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Study Finds What People Find Attractive About Scrotums, And It's Sort Of Good News

Not a fan? You are not alone.

James Felton

James Felton

James Felton

James Felton

Senior Staff Writer

James is a published author with four pop-history and science books to his name. He specializes in history, strange science, and anything out of the ordinary.

Senior Staff Writer

A hand holding up conkers.

Pretty unappealing, huh?

Image credit: Sanya Bu/

Scrotums, let's face it, are not the most attractive of the sexual organs. As the authors of a recent study describe it, it is "a sac-like structure containing the testicles" which "semifloat" around in there.

The scrotum is outside of the body as the temperature inside is too high for sperm cells to be produced. When it's warm, the scrotum is relaxed to allow heat release, and when it is cold, muscles contract and it wrinkles up together. As you grow older, these muscles weaken and your scrotum, already maybe not the prettiest dancer at the ball, begins to sag.


But someone must like scrotums, or find them attractive, right? Well, according to a study of the attractiveness of different scrotal types: not really.

The team, who published their paper in April 2023, was hoping to investigate men's and women's scrotum preferences, to help assist people who were thinking of undergoing scrotum "tightening". They presented 659 participants with photographs of four different scrotums, which had been altered in terms of length and width to provide a cool nine images per scrotum, giving the volunteers a total of 36 ball sacks to rate in terms of attractiveness.

The team first wanted to see if there were differences in perceived attractiveness perceived by men and women.

"No gender-related difference emerged in the assessments of scrotums 1–3," the team wrote in their study. "By contrast, men rated scrotum four as significantly more attractive than did women."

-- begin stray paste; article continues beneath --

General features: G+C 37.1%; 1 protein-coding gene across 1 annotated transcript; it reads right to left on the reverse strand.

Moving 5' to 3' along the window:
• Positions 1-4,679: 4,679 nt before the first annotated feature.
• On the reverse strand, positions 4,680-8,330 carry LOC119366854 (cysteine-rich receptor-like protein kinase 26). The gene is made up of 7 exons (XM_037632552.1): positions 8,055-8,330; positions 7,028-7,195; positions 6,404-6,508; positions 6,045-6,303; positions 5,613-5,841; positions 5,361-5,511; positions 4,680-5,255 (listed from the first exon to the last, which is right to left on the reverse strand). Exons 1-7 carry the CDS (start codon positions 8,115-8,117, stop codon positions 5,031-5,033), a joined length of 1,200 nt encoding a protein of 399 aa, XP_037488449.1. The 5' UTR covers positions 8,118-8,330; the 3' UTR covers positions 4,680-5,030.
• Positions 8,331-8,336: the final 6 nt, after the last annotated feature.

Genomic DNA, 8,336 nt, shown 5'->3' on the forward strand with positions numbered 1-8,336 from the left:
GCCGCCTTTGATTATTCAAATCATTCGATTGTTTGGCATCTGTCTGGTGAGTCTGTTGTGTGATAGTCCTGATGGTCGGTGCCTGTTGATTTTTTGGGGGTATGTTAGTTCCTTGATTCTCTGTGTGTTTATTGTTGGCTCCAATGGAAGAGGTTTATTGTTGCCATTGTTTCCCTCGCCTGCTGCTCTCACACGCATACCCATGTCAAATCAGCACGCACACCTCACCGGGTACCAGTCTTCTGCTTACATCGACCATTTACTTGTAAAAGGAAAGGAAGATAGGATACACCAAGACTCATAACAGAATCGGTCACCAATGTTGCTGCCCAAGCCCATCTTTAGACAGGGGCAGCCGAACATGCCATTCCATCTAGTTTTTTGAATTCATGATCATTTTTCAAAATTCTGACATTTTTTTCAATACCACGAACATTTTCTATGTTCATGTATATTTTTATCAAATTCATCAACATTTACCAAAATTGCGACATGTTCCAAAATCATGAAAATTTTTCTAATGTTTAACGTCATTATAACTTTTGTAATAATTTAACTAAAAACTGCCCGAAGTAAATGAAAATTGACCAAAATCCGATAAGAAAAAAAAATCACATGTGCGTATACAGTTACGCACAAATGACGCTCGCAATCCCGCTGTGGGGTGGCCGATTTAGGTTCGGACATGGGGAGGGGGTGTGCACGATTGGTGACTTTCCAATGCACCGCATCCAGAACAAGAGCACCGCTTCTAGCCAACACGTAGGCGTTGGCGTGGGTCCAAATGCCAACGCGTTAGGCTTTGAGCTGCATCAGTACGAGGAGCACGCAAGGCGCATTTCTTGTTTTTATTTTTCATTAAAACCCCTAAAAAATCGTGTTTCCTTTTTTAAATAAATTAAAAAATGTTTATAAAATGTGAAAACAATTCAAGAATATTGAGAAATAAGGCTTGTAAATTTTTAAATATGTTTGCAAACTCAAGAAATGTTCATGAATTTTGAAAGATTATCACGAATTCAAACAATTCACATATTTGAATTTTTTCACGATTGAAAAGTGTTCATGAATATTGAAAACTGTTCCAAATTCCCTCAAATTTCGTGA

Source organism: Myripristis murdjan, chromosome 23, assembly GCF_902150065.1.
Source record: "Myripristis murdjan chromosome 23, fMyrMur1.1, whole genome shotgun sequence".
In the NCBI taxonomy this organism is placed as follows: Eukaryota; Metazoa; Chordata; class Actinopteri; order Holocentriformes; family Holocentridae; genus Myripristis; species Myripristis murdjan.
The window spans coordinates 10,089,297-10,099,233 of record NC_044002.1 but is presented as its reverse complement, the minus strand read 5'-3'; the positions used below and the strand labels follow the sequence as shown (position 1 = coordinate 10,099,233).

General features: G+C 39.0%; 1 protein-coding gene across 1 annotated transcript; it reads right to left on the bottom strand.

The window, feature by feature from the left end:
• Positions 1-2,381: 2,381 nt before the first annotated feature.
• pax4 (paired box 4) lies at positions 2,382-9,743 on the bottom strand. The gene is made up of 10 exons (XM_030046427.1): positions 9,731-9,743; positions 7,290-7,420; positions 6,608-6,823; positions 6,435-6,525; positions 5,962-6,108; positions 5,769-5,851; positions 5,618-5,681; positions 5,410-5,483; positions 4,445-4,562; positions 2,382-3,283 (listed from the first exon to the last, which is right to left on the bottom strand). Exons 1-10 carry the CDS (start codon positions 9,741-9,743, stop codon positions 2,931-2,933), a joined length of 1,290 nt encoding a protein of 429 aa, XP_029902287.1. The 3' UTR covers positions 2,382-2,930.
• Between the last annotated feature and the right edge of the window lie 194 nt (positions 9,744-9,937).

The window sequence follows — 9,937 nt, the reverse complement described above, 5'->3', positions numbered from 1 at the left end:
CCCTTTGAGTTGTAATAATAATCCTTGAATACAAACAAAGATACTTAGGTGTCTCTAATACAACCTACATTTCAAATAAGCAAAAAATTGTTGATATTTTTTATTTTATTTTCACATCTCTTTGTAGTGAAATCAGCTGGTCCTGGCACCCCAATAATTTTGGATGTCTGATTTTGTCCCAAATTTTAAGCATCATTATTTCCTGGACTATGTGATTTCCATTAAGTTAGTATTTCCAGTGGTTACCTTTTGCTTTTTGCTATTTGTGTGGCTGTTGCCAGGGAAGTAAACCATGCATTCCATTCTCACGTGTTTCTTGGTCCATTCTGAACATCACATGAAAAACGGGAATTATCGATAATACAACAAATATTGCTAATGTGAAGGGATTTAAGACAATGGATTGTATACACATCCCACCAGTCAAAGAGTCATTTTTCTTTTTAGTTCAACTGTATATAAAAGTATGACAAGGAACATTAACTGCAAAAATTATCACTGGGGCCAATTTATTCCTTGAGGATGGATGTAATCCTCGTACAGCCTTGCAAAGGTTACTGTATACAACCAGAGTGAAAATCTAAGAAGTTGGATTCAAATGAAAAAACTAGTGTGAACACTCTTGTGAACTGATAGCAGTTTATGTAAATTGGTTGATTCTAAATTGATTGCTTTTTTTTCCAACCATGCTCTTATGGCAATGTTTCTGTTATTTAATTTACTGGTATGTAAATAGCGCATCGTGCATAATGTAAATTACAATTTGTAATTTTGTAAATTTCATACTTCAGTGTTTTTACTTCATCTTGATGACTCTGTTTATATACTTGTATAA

The study also looked at the personality traits of the participants using a questionnaire, as well as their age, openness to new experiences, and use of pornography. Again, they found no correlation between any of these factors and how participants rated the scrotum types. While they did find that men were less critical of scrotums than women – given how they rated scrotum number four as slightly more appealing than women did – "overall, almost none of the 36 images we showed participants was rated as 'attractive', as most values were in the negative range".

"Ultimately, it was barely possible to identify a “beautiful” scrotum," they concluded, "we must instead speak of the least ugly."

One positive outcome of the study is that it showed the use of pornography did not negatively affect men's views of their own scrotums. This was not the case with the penis, however, with a study cited by the authors finding that men who consume more pornography were more dissatisfied with their penises than those who watched less.

"One might assume that women are generally more exacting in their evaluation of their partner's genitals than are men. Women perceive a prominent, large penis as a measure of masculinity, so any deviation from the ideal image could lead to a less positive assessment of the partner's genitals," the team said, exploring one final theory. "We were unable to confirm this hypothesis, finding no significant gender difference in participants' evaluation of their partner's genitals. The reason for this may be that the scrotum does not have the same importance for women as does the penis."


In summary, scrotums aren't that appealing to anybody, so try not to worry about it.

The study is published in the Journal of Cosmetic Dermatology.


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